How Common Is Diabetic Retinopathy and How Do They Restore Vision?

Diabetes, as severe as it is, brings with it, a whole other dimension of diseases. Diabetes interferes with the body’s ability to use and manage sugar(glucose). This disease is identified by too much sugar in the blood, which spreads damage throughout the body, including the eyes. And, one of them, is the infamous ‘diabetic eye disease’ or Diabetic retinopathy. Here, the damage occurs to the retina due to the adverse affects of uncontrolled diabetes, which may eventually lead to blindness.

What is Diabetic Retinopathy?

When changes occur in the blood vessels of the retina, whether they get damaged, may leak blood, or grow feeble new vessels, it leads to an impaired vision. Regular diabetes eye test is necessary in order to identify the disease at an earlier stage. Diabetic retinopathy leads to chronological damage to the retina, the light-sensitive lining at the back of the eye, and hence, is considered an alarming sight- threatening complication of diabetes.


The earlier the detection of a disease, the earlier it can be cured. And the case with diabetic retinopathy is Glucofort the same, comprising of two stages:

1. Non-proliferative diabetic retinopathy (NDPR):

Early stage of the disease, where the body may show mild symptoms,or not show any symptoms at all. Another name for macular edema, a condition where the blood vessels in the retina get weakened and start developing leaks. The blood and fluids leak from the retinal blood vessels, and get deposited into the retina, which leads to retinal swelling. This swelling in the central part of the retina, called macula, in turn, results in reduced or blurred vision.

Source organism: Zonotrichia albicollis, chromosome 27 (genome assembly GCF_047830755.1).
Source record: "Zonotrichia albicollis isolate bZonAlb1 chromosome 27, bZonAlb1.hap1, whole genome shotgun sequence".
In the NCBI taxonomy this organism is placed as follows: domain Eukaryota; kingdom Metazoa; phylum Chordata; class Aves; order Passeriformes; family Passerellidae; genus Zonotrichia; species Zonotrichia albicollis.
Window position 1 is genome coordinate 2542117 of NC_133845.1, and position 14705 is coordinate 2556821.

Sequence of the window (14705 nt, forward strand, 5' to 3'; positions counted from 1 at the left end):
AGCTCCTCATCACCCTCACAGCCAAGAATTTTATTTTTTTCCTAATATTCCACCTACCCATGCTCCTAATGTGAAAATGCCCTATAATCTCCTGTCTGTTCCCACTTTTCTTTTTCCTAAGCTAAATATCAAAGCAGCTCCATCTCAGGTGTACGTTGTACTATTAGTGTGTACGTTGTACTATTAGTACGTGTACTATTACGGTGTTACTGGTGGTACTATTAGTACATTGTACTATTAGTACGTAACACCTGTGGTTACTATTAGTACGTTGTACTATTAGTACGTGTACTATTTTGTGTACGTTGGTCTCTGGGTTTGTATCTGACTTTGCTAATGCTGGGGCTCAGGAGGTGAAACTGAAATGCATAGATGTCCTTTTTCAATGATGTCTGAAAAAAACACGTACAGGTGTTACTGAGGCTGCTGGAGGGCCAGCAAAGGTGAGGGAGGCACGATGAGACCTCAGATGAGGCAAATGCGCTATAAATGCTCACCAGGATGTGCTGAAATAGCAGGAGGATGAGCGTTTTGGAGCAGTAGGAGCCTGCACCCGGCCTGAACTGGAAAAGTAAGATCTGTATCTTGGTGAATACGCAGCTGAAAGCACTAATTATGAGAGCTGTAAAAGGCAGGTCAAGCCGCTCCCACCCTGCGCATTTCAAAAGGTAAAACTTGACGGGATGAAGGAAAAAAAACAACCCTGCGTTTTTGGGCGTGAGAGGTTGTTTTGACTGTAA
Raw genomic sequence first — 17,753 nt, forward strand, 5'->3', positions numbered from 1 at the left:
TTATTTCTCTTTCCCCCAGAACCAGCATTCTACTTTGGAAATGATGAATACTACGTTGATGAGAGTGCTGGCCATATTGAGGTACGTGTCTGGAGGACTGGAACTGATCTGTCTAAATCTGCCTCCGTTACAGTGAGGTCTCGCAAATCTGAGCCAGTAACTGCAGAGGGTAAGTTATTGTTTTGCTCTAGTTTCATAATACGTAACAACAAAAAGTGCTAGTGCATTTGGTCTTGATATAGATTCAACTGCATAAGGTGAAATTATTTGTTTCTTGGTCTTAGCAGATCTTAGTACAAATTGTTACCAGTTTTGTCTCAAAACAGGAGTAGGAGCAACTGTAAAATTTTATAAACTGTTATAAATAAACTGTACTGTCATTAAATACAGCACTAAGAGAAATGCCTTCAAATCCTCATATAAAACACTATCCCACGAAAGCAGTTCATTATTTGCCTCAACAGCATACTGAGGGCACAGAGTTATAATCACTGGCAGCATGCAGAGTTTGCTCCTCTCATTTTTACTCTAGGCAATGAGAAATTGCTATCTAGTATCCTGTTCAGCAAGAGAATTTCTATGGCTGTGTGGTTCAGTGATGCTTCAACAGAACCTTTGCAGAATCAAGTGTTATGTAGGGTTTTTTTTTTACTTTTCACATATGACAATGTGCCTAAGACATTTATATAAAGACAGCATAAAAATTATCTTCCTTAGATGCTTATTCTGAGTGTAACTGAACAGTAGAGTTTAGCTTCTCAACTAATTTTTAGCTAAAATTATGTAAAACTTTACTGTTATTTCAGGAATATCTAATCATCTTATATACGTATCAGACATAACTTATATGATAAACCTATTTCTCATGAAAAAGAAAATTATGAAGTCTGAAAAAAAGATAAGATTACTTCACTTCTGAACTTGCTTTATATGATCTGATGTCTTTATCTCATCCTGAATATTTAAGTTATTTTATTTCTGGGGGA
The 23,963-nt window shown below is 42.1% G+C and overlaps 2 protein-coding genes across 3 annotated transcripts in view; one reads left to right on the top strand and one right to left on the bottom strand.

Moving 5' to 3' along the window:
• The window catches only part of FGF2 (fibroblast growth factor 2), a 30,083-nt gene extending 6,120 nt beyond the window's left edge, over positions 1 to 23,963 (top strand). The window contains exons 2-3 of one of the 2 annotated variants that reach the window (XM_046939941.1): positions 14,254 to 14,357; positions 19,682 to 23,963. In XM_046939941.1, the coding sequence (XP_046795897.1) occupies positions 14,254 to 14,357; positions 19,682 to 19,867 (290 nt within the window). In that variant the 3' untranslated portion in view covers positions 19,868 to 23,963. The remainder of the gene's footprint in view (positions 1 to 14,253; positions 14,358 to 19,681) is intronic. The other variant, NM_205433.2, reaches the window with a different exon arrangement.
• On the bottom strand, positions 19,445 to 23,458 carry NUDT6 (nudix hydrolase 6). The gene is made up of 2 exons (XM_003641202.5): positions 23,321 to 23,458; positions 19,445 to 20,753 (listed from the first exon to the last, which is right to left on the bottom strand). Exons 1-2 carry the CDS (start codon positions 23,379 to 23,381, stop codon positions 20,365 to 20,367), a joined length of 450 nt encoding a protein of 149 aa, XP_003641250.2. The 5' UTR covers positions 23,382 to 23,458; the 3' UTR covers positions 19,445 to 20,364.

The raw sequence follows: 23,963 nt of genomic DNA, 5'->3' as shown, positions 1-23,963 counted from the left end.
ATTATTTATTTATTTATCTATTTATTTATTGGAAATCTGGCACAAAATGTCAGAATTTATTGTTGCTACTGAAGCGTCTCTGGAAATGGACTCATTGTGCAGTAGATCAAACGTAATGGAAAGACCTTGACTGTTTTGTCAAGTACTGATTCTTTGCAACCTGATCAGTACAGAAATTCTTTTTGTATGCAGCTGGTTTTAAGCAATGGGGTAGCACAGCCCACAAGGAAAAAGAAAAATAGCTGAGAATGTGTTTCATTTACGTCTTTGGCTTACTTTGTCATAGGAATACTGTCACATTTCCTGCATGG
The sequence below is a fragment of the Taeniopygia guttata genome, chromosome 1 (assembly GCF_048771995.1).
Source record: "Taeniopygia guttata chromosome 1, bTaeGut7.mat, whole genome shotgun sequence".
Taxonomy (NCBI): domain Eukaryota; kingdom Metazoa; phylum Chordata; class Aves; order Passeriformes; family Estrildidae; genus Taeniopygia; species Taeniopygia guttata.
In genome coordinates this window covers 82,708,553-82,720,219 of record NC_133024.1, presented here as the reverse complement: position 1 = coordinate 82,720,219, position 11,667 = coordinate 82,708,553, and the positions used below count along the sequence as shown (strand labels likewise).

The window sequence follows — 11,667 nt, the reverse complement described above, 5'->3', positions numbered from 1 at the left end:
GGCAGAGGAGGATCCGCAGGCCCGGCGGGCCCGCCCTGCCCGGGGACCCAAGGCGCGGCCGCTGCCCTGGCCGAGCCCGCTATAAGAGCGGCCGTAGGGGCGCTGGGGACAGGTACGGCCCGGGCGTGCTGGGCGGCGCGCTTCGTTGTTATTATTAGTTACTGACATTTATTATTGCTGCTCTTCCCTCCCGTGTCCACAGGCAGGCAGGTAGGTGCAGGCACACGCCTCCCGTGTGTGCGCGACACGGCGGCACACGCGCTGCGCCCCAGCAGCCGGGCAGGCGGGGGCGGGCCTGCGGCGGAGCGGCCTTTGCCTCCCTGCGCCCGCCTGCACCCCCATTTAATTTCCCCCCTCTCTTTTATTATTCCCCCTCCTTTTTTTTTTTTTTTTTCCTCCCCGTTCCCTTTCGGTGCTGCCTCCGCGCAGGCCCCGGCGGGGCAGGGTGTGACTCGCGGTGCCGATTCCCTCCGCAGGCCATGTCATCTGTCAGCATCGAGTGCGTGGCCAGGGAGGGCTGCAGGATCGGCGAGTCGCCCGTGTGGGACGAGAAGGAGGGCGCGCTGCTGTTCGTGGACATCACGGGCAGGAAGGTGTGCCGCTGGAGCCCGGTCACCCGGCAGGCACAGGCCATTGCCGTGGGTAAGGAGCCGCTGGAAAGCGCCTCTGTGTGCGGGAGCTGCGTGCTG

2. Proliferative Retinopathy (PDR):

The advanced form of the disease, where the retina is deprived of oxygen, due to circulation issues. It refers to the alterations that occur when new, abnormal blood vessels start growing in the retina, and the vitreous, the gel-like fluid that fills the back of the eye. Since, these vessels include weaker walls, they end up breaking or bleeding, ultimately clouding the vision.

How common is Diabetic retinopathy?

The frequency of diabetes, is ever-increasing all over the world, as a result, the prevalence of diabetic retinopathy is also expected to increase drastically. It is deemed as a leading cause of the new cases of blindness prevalent amongst the adults. According to the Canadian Diabetes Association, retinopathy affects 23 percent of people with type 1 diabetes, and 14 percent of insulin-dependent people with type 2 diabetes. Lack of awareness, is the key factor that puts people in a grave danger. Where people with type 1 diabetes

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